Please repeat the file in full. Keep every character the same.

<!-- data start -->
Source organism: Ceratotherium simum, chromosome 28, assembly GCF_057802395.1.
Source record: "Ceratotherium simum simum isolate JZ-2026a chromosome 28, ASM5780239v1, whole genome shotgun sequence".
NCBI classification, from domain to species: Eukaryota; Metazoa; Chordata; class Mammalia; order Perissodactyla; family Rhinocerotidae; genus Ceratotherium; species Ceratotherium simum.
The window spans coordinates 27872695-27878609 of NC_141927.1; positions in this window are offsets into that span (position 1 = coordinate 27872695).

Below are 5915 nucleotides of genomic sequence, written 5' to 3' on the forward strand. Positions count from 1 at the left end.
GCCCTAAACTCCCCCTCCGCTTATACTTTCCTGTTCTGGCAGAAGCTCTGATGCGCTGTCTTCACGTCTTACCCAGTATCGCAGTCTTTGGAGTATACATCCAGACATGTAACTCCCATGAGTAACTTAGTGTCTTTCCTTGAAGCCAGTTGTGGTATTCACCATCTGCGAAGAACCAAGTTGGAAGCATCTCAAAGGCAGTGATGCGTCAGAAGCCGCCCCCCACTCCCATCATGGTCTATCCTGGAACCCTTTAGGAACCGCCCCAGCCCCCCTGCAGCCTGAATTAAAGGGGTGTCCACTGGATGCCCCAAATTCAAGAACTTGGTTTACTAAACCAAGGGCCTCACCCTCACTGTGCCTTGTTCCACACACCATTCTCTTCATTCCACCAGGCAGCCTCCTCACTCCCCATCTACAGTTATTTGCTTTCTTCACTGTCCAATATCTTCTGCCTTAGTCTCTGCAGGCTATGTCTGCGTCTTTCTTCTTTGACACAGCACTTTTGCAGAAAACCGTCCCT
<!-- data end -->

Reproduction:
Source organism: Ceratotherium simum, chromosome 28, assembly GCF_057802395.1.
Source record: "Ceratotherium simum simum isolate JZ-2026a chromosome 28, ASM5780239v1, whole genome shotgun sequence".
NCBI classification, from domain to species: Eukaryota; Metazoa; Chordata; class Mammalia; order Perissodactyla; family Rhinocerotidae; genus Ceratotherium; species Ceratotherium simum.
The window spans coordinates 27872695-27878609 of NC_141927.1; positions in this window are offsets into that span (position 1 = coordinate 27872695).

Below are 5915 nucleotides of genomic sequence, written 5' to 3' on the forward strand. Positions count from 1 at the left end.
GCCCTAAACTCCCCCTCCGCTTATACTTTCCTGTTCTGGCAGAAGCTCTGATGCGCTGTCTTCACGTCTTACCCAGTATCGCAGTCTTTGGAGTATACATCCAGACATGTAACTCCCATGAGTAACTTAGTGTCTTTCCTTGAAGCCAGTTGTGGTATTCACCATCTGCGAAGAACCAAGTTGGAAGCATCTCAAAGGCAGTGATGCGTCAGAAGCCGCCCCCCACTCCCATCATGGTCTATCCTGGAACCCTTTAGGAACCGCCCCAGCCCCCCTGCAGCCTGAATTAAAGGGGTGTCCACTGGATGCCCCAAATTCAAGAACTTGGTTTACTAAACCAAGGGCCTCACCCTCACTGTGCCTTGTTCCACACACCATTCTCTTCATTCCACCAGGCAGCCTCCTCACTCCCCATCTACAGTTATTTGCTTTCTTCACTGTCCAATATCTTCTGCCTTAGTCTCTGCAGGCTATGTCTGCGTCTTTCTTCTTTGACACAGCACTTTTGCAGAAAACCGTCCCT